Policy Many groups have a strong policy of doing everything they can to take their opposition alive. This includes most groups that could be conceived of as law enforcement or security. This is depending somewhat on setting of course, but it will generally hold true in most of them including many medieval based settings.

More valuable alive than dead, at least at first This is related to CatLord's answer, but there are lots of reasons that a group might find the PCs more valuable alive than dead. This includes slavers, and interrogation as he pointed out. But monsters that like to eat humanoids might also want to keep them around fresh. Also, there is conscription (this is related to slavery of course, but a nuanced form of it). Pirate crews could and did add to their crew from their victims for instance, and captured enemy commoners were sometimes pressed into service as the front ranks.

One that he didn't mention is Ransom. Remember the phrase "a King's ransom" used to be literal. It used to be very common (and in some regions still is) to capture people to hold them for ransom at the end of the conflict. In fact, even in some real Knightly tournaments there was often little actual prize money, but plenty of opportunity to to take the opponent alive and ransom him back to his family, and there were fairly accepted amounts for this transaction depending mostly on the rank of the one being ransomed.


A handful of ideas immediately spring to mind.

Poorly-armed foes like peasants might not all have weapons, so they'd be using unarmed attacks - and after the players are down, there's no profit to be had slitting their throats when you can instead get them to tell you where their money is.

The local [ruler title] is in need of assistance with [generic threat], so he sends some enforcers out to press-gang travelers into joining his army. The better the PCs fight, the more useful they are to him, so he won't want to kill them.

A cannibal tribe likes to eat their foes, but have enough of a glut of captives that they're saving the PCs for later. A hole in the ground should be fine for keeping them prisoner...

As the battle nears its end, an earthquake/flash flood/rock-slide/avalanche knocks both sides over, and forces the two groups apart. In the process, the players may take a handful of rocks to the head, but at worst they'll have a headache in the morning.

When the PCs, bloodied and bruised after a long hard dungeon crawl, walk into the Kobold trap it could have ended them. Instead they're dangling from the ceiling in a net.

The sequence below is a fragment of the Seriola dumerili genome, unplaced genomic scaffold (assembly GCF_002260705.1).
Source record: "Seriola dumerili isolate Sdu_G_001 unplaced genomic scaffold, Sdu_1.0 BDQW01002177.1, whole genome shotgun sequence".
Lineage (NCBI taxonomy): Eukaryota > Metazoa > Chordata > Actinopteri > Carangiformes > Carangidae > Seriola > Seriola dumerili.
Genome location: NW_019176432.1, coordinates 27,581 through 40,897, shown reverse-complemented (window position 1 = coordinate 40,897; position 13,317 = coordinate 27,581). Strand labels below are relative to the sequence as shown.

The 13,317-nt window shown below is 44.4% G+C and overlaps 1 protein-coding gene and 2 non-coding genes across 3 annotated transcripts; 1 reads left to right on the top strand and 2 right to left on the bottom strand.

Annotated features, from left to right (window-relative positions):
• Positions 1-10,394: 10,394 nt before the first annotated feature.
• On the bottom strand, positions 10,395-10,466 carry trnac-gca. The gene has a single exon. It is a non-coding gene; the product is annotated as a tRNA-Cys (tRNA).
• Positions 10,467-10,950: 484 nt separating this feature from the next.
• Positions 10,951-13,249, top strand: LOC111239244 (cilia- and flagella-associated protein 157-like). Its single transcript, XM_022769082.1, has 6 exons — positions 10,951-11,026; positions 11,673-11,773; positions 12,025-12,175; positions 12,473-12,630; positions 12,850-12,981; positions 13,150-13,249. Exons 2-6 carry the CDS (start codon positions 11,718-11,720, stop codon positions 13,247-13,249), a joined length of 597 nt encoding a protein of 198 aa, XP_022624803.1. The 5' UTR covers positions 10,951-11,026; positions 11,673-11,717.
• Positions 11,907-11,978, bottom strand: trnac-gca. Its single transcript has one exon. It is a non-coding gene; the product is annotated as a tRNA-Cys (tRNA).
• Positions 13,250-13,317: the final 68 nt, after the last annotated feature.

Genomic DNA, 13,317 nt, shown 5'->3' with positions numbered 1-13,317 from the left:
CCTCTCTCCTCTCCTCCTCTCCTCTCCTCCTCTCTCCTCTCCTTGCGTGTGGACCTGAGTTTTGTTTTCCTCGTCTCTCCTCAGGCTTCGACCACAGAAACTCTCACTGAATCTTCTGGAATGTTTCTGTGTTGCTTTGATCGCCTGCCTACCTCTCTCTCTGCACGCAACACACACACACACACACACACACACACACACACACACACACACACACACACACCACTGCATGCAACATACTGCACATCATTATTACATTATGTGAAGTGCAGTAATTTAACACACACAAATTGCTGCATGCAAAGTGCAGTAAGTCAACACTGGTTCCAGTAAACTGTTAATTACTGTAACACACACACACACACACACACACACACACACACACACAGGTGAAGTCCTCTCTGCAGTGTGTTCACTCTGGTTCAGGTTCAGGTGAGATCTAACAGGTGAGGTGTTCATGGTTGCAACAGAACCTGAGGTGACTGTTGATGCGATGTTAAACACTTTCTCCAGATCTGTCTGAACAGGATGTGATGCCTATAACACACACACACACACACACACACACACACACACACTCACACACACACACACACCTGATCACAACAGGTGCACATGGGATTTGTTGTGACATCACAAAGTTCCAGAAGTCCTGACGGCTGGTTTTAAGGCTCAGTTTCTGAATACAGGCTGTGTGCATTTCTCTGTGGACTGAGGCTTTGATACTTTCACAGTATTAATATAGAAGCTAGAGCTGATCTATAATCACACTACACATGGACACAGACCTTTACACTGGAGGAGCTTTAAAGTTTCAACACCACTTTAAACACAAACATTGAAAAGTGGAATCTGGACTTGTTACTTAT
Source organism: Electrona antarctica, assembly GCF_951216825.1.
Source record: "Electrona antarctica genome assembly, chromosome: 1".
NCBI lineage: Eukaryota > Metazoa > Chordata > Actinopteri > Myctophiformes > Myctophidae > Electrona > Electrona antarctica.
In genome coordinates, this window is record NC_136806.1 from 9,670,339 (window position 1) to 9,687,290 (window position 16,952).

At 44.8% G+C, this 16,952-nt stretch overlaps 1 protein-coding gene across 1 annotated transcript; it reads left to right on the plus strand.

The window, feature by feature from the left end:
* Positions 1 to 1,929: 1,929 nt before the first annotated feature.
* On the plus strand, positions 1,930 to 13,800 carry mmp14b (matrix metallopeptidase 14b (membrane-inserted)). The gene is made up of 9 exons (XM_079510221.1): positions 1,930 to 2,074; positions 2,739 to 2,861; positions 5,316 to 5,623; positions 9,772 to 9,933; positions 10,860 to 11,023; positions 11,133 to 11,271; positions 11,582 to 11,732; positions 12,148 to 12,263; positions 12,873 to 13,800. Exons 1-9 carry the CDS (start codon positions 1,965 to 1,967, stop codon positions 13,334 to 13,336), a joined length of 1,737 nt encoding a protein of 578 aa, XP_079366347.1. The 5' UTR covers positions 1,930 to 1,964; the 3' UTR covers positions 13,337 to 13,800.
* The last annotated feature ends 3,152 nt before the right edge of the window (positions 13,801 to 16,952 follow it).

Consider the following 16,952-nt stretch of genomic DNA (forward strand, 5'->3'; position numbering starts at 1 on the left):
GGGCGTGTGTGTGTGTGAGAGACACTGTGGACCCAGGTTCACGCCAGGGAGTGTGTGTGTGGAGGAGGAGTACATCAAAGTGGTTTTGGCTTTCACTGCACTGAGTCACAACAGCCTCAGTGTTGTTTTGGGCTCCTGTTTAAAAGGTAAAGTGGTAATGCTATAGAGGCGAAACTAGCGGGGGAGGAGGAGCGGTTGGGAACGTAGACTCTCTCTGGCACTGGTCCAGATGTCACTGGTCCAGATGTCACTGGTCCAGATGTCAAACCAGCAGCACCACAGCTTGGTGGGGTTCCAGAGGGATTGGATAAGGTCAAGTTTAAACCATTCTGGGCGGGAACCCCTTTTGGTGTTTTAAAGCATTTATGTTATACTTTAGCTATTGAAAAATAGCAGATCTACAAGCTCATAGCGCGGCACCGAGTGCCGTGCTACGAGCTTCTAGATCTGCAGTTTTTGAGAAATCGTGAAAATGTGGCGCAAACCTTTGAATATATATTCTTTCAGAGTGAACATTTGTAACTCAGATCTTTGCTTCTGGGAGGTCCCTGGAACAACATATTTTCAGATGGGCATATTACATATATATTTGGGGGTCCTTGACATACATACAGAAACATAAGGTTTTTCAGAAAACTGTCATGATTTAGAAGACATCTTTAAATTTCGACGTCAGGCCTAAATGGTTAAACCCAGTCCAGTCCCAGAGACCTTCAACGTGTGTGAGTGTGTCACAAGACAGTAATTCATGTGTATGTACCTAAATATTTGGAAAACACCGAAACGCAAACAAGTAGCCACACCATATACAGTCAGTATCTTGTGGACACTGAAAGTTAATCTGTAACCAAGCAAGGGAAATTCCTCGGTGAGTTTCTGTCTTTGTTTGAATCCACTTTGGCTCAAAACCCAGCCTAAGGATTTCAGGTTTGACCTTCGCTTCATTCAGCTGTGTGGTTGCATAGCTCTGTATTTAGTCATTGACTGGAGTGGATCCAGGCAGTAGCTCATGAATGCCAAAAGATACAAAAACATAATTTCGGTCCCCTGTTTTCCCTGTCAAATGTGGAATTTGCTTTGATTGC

As you marked this system agnostic, I'd like to put in a few points from non-D&D systems:

Availability of deadly force in general

Not every system has a multitude of deadly weapons available and not all available weapons are actually deadly. In Vampire games, automatic rifle fire is laughed off while a lighted cigarette can scare a player to death. In Sci-Fi games, maybe alien species aren't harmed by lasers and in turn only carry weapons that are deadly to them... but only tickle the PCs.

Availability of deadly force specifically

In many systems, the game world has a lot of deadly force, but it's tightly controlled. In most Cyberpunk, Shadowrun and Sci-Fi games, while weapons are a dime a dozen and the government is corrupt, there are parts of the city where Corporations patrol and carrying weapons is a way to an early grave. If your target frequents a well known night club with a weapon search at the door, you better prepare to use force that gets by the guards as harmless.

Direct cost of killing

Again, in D&D, you strike, the guy is dead. Cost is zero. In other games, this may differ. If the target is well protected, the cost of killing might not be worth it. If it requires an arcane ritual to put the player from unconscious to eternal rest, there might not be time.

Indirect cost of killing

If the original goal was to kill, the the cost was already factored in. But if having the characters unable to fight back was just a means to an end, like robbing them of their possessions, then actually delivering the killing blow might promote it to something the attacker may not want. Robbing somebody is one thing. The police may have better things to do than catch a robber. Mass murder on the open streets? The police will likely build a high profile task force to catch whoever it was. That kind of attention might not be worth it.


From a soldier's point of view, finishing off all your defeated enemies ensures that all your future enemies will fight to the death, which is not a good thing. 'No Quarter' was rare and often unpopular with the troops; after all, you might be asking for quarter yourself next month.


Wired explosives (in a fantasy setting, this could be magic crystal) linked to a heartbeat monitor would retain someone from killing a hero, as long as they knew about it.

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    – Dakeyras
    Commented Dec 25, 2013 at 11:48

Barroom brawls and other less lethal fights

This strongly depends on how heroic your characters are, but their first few encounters might well be fought with fists, sticks and stones. Maybe their first quest is hustling sheep from the neighbor village, or secure the right to sell in a certain market for their guild by beating up the competition. Maybe the regulars in the tavern your heroes first meet don't like [other sentient species] or wandering adventurers.

Generally, starting with less lethal combat gives you more room to escalate and raise the stakes, it can be an opportunity to practice combat and it's rules.


Good answers, Consider also the classic "we want you to go steal X from the very dangerous temple of bad guys, so off you go or we kill the Wizards' familiar" (aka so as we say or the puppy gets it). Any other form of hostage will do. I think this forms the basis of a good many movies.

It doesn't even have to require a hostage if one of the characters has such a sense of honour that once they've agreed to perform the task in exchange for his life, they'll do it.